View More 2024, Clinical Trials, Scientific Sessions, Session Coverage

New results from SELECT show reduction in progression to diabetes


Estimated Read Time:

4 minutes

New analyses from the SELECT trial of glucagon-like peptide-1 (GLP-1) receptor agonist semaglutide showed a 73 percent reduction in progression to diabetes over four years regardless of baseline glycemia compared to placebo. About two-thirds of the 17,604 participants in the global trial had prediabetes at baseline and one-third had normoglycemia. All had established cardiovascular (CV) disease, and the mean body mass index (BMI) was 33.

Steven E. Kahn, MB, ChB
Steven E. Kahn, MB, ChB

“Regardless of body weight or BMI at baseline, semaglutide reduced progression to diabetes,” said Steven E. Kahn, MB, ChB, Professor of Metabolism, Endocrinology and Nutrition at the University of Washington (UW) and Veterans Affairs Puget Sound Health Care System, and Director of the UW Diabetes Research Center and the VA Puget Sound Diabetes Research Group. “The greatest effect was seen in those with normal glucose at baseline, but similar reductions in progression were seen after 20 weeks of treatment in those with normoglycemia and with prediabetes.”

Dr. Kahn presented the first detailed diabetes findings from the trial during SELECT Trial: New Looks at Glycemia, Inflammation, and Heart Failure on Saturday morning, June 22. The symposium can be viewed on-demand by registered meeting participants on the virtual meeting platform. If you haven’t registered for the 84th Scientific Sessions, register today to access the valuable meeting content through Aug. 26.

The trial included 804 sites in 41 countries and regions and has a mean follow up of 40 months.

Donna H. Ryan, MD
Donna H. Ryan, MD

In addition to reducing progression to diabetes, semaglutide improved glycemia over time regardless of baseline A1C. The entire SELECT population had a baseline A1C of 5.8 percent, which fell to less than 5.5 percent at 20 weeks and increased slightly at week 208.

Among participants with normoglycemia at baseline, 80 percent still had normoglycemia at 20 weeks, and 75 percent had normoglycemia at week 156. Of participants with the highest A1C at baseline (6 percent–<6.5percent), half had normoglycemia at week 20 and about 45 percent at week 156.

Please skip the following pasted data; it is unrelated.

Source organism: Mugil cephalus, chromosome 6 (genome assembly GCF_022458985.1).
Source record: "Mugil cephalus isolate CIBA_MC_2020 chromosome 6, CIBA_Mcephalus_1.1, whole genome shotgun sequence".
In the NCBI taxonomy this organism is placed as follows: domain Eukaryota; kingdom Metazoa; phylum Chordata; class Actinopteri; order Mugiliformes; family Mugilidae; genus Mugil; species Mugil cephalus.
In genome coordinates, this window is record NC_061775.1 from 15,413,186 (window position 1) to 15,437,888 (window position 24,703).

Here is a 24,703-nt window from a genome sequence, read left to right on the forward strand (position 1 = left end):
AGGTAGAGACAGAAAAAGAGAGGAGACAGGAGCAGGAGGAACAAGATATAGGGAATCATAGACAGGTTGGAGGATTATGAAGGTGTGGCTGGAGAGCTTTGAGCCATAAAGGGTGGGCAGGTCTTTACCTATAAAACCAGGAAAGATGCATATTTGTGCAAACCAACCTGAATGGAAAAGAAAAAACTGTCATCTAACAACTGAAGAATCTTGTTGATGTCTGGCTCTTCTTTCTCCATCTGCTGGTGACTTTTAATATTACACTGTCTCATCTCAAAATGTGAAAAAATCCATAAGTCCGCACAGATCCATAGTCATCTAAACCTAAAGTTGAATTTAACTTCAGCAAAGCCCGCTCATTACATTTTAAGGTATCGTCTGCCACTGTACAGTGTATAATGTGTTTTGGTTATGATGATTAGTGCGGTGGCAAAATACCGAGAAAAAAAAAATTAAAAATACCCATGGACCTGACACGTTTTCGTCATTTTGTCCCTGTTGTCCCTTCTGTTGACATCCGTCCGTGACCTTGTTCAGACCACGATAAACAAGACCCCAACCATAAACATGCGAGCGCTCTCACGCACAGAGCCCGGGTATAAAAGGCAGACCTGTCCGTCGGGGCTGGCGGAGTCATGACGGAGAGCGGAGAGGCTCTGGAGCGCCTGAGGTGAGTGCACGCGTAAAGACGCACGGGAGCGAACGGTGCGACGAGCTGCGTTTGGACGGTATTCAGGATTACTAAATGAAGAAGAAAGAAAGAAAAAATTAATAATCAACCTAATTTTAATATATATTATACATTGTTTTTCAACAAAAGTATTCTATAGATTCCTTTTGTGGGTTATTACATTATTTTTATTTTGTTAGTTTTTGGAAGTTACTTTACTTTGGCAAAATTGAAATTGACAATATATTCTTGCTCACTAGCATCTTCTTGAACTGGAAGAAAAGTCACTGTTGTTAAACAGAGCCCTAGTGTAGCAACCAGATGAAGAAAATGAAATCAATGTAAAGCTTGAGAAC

Initial results from SELECT showed a 20 percent reduction in CV events in individuals with overweight or obesity who have existing CV disease without diabetes. Preplanned analyses presented on Saturday looked at progression to diabetes, the effects of weight and glycemia on CV events, heart failure (HF), and markers of inflammation.

Semaglutide is best known as a weight-loss drug, but SELECT was not a weight-loss study.

Ildiko Lingvay, MD, MPH, MSCS
Ildiko Lingvay, MD, MPH, MSCS

“SELECT was a secondary cardioprevention trial,” said Donna H. Ryan, MD, Professor Emerita, Pennington Biomedical Research Center.

The hypothesis was that CV risk can be mediated by a combination of weight loss and the pleiotropic effects of semaglutide, she explained. The primary endpoint was a composite of major cardiovascular events (MACE), including acute myocardial infarction, stroke, and CV failure.

A majority of SELECT participants (62 percent) had lost at least 5 percent of baseline body weight by week 20. But there was no significant difference in time to first MACE by weight loss in the first 20 weeks of the trial.

“It did not matter how much weight participants lost in the first 20 weeks,” said Ildiko Lingvay, MD, MPH, MSCS, Professor of Endocrinology, University of Texas Southwestern Medical Center. “The CV benefits of semaglutide were seen in all weight-loss classes and are not driven by weight loss.”

Changes in glycemic levels likewise had minimal impact on CV risk reduction. While semaglutide brought important reductions in CV events versus placebo, there were no significant differences in benefit by A1C at baseline or by A1C improvement over the course of the study.

Jorge Plutzky, MD
Jorge Plutzky, MD

“The CV benefits of semaglutide are due to pleiotropic factors besides its glucose-lowering effect,” Dr. Lingvay said.

A third pre-specified analysis explored HF and changes in inflammatory markers in SELECT. Semaglutide is similarly effective in those with and without HF and in both HF with preserved ejection fraction (HFpEF) and with reduced ejection fraction (HFrEF).

“The data support use of semaglutide to improve CV outcomes independent of HF history,” said Jorge Plutzky, MD, Director of Preventive Cardiology, Brigham and Women’s Hospital and Associate Professor of Medicine, Harvard Medical School.

Inflammatory markers, as measured by hsCRP, also fell in the semaglutide arm, a 39 percent decrease versus placebo, and semaglutide reduced the risk of MACE similarly across all hsCRP subgroups.

Greater weight loss was associated with greater hsCRP reduction, Dr. Plutzky said, but reductions were similar regardless of weight loss. Importantly, hsCRP fell sharply by week four, before significant weight loss had occurred.

Glycemia, CV, and heart failure and inflammatory marker results were published simultaneously online in Diabetes Care®.

Get On-Demand Access to the Scientific Sessions

There is still time to register for on-demand access to learn about the latest advances in diabetes research, prevention, and care presented at the 84th Scientific Sessions. Select session recordings will be available through Aug. 26.